Scholar steps down
Published: Tuesday, December 7, 2010
Updated: Tuesday, December 7, 2010 21:12
"(Atheism is) the only logical and rational position for an educated person to take," he said. "There's no need for supernatural intervention. I'm not even doubtful — there's no supreme deity."
Pointer attended McClymonds High School in Oakland where he saw the need for black studies courses and a black student union. He later came back to the same community to help establish such services by meeting in students' homes to read African-American literature. He also helped establish a Northern California chapter of the Black Panther Party.
He then went to Creighton University in Omaha, Neb. on a basketball scholarship along with his cousin Paul Silas who later became an NBA champion and a coach. Both Pointer and Silas were chosen as All-American players during their time at Creighton.
During college, he faced a difficult time passing freshman English.
"I had to take two full years of English 1A," Pointer said. "Ironically, I ended up majoring in English."
He eventually earned bachelor's degrees in English and sociology.
He soon came back to the East Bay and began teaching at Merritt College in the late 1960s.
It was here where Pointer faced some problems with his viewpoints that would lead to physical pain for the rest of his life.
During a lecture, Pointer began speaking against the violent ways of the Black Panther Party. Some Black Panther members were in the classroom and were not happy with his non-violent approach to social problems.
"I'm an advocate for education, open-mindedness and peace," he said.
Pointer was later assaulted by six Black Panther members and was put out of work for a whole year. To this day he faces permanent back pain and spasms.
Through his experiences, some regard Pointer as an asset to African-American history.
"He is one of the most profound people in African-American history," Mitchell said. "He was one of the dudes that was there. He is a pure intellectual."
He eventually received his master's degree in African history in 1971 and a master's degree in African literature in 1979 from the University of Wisconsin-Madison.
Fueled by literature
Pointer had his book "A Passion to Liberate" published in 2002 as a literary biographical tribute to South African novelist Alex La Guma. Since then, he has been working on a second book based on mythical epic stories. It will compare the myths of West Africa with those of the rest of the world.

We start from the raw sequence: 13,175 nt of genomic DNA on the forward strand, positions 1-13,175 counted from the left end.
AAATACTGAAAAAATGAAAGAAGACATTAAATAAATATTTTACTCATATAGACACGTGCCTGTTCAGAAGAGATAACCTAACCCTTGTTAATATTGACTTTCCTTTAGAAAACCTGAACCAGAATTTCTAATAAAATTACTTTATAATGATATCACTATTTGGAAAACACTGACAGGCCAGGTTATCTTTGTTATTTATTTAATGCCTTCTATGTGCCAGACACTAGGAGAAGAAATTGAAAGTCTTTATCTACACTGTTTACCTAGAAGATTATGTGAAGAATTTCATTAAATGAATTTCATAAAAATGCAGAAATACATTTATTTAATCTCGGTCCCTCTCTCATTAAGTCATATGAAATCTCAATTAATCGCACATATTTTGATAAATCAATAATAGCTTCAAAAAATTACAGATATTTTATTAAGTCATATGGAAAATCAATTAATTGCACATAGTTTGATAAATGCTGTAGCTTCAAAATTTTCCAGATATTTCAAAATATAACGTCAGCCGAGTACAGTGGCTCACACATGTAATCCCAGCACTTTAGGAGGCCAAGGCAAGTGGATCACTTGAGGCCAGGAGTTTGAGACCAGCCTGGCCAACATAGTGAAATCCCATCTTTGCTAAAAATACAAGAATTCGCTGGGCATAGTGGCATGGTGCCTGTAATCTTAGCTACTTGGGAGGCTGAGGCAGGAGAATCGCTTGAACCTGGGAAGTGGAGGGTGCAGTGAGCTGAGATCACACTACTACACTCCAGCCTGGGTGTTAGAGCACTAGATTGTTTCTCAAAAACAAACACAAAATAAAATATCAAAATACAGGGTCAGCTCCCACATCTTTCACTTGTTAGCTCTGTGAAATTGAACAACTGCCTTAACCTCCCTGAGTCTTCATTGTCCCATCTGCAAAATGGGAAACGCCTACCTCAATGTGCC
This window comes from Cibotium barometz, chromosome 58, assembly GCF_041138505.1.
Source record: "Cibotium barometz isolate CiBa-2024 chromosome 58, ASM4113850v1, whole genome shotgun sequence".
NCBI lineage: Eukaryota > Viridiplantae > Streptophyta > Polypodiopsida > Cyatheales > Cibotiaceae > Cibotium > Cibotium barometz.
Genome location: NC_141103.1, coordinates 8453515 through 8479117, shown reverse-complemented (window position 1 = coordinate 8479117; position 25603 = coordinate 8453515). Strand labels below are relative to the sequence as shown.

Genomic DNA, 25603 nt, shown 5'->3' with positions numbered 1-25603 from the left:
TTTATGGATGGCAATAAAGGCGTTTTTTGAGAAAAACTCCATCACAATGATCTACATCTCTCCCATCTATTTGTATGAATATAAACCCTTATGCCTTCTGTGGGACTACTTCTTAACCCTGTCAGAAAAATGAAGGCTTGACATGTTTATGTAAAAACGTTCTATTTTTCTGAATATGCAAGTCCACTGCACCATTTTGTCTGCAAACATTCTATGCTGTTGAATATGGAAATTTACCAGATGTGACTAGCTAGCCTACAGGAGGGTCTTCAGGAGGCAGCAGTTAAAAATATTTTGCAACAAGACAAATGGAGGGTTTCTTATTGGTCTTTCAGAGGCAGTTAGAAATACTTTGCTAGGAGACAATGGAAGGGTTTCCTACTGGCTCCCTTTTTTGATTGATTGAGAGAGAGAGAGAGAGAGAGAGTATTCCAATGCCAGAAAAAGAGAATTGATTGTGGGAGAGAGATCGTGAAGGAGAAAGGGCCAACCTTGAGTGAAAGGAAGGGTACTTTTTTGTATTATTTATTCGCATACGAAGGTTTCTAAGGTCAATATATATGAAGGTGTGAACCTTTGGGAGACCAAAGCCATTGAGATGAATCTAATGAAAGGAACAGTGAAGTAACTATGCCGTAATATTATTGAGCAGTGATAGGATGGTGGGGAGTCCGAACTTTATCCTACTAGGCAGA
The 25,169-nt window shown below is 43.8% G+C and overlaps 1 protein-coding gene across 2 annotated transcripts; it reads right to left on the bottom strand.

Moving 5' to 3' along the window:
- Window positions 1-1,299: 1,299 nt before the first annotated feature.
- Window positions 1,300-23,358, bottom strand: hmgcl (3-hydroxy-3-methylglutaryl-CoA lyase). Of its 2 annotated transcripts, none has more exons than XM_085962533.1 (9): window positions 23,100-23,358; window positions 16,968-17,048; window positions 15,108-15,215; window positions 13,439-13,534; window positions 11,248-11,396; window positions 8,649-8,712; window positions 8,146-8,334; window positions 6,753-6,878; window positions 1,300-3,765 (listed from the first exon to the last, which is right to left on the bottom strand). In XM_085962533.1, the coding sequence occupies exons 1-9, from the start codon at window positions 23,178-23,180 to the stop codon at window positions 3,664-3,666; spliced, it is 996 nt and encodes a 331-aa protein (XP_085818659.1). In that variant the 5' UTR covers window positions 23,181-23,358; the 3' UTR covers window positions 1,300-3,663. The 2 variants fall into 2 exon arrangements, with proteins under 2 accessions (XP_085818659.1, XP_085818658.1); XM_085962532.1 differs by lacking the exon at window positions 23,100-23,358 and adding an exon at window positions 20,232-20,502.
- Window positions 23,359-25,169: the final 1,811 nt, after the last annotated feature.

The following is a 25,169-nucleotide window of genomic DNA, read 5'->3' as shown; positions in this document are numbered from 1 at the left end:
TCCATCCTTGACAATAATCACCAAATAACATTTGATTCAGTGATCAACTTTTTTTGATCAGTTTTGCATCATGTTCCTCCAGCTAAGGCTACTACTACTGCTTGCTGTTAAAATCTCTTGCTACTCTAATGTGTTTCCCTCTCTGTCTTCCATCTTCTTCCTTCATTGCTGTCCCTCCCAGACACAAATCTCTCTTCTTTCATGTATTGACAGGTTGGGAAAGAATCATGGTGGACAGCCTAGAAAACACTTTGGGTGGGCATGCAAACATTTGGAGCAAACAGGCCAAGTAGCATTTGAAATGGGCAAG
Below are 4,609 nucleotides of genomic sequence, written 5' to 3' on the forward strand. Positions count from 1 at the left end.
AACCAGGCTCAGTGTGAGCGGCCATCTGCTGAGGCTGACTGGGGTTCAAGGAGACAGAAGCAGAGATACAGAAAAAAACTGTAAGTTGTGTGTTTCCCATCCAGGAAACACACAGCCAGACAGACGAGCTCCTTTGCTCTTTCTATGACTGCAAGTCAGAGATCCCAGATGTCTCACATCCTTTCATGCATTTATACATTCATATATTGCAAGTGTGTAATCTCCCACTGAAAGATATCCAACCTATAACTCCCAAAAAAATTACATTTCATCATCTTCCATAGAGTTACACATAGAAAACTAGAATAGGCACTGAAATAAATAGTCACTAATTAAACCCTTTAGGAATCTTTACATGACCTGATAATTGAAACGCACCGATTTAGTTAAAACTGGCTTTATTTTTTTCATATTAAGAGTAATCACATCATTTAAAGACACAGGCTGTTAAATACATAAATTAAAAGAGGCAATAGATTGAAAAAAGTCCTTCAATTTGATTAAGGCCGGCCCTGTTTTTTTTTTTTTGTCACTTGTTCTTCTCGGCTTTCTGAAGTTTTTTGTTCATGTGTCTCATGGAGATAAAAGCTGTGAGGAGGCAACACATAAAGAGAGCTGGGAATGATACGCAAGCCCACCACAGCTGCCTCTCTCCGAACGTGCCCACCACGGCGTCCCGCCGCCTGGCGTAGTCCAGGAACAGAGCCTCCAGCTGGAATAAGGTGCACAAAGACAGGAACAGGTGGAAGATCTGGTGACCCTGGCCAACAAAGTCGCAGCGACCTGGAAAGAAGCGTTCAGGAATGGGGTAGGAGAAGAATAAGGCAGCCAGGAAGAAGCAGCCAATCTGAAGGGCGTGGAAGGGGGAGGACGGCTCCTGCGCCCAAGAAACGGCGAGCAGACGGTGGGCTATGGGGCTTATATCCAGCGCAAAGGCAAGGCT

Mitchell, who is now a novelist and teacher himself, said that he sees Pointer just as influential as earlier African-American writers.
"He's right up there," Mitchell said. "People like Fritz continue that legacy on."
One of those writers Mitchell thought of was James Baldwin who Pointer met and spent a day with in 1982.
"That day was the highlight of my life," Pointer said.
As much as he wishes his students of the current generation would pick up books more often, Pointer said he is coming to accept that books are not popular anymore.
"I'm really mentally frustrated with the level of education and preparation of students who come to college," he said. "They don't see the value in reading."
Pointer said that earlier generations of students would take advantage of much the literary works the world has to offer, unlike many of his recent students.
"Fritz wants students to develop a love for books," Cromartie said. "He loves books; he's always reading."
He attributes the apathetic attitude of students part of the reason why he has become less excited about teaching. He has wanted to teach an African-American literature class which has failed through the years to meet enough enrollments to survive.
"It's not the faculty's fault; you have to look at the product we get," he said. "These students don't give a shit so I've been relegated to teaching white English."
Always learning something new
While his apathetic students are ignoring their education, Pointer plans to pursue his own further with his wife, Liziwe, through traveling.
"I'm tired of teaching," he said. "We want to see the world before we leave the world," he said.
After retirement, Pointer plans to explore South Africa, Argentina, China, Venezuela and Brazil.
He plans to give himself more personal time to write and appreciate more literary work. He wants to spend more time with his children Shegun Toure, 44, Nandi Toure, 40, Somori, 32, and Thiyane. 28.
Pointer said he will miss his colleagues and friends that he has made over the years of teaching at the college.
Although he said he does miss the energy that once came from teaching and challenging students, Pointer will be gaining more energy from learning and challenging himself.
Contact Sam Attal at firstname.lastname@example.org.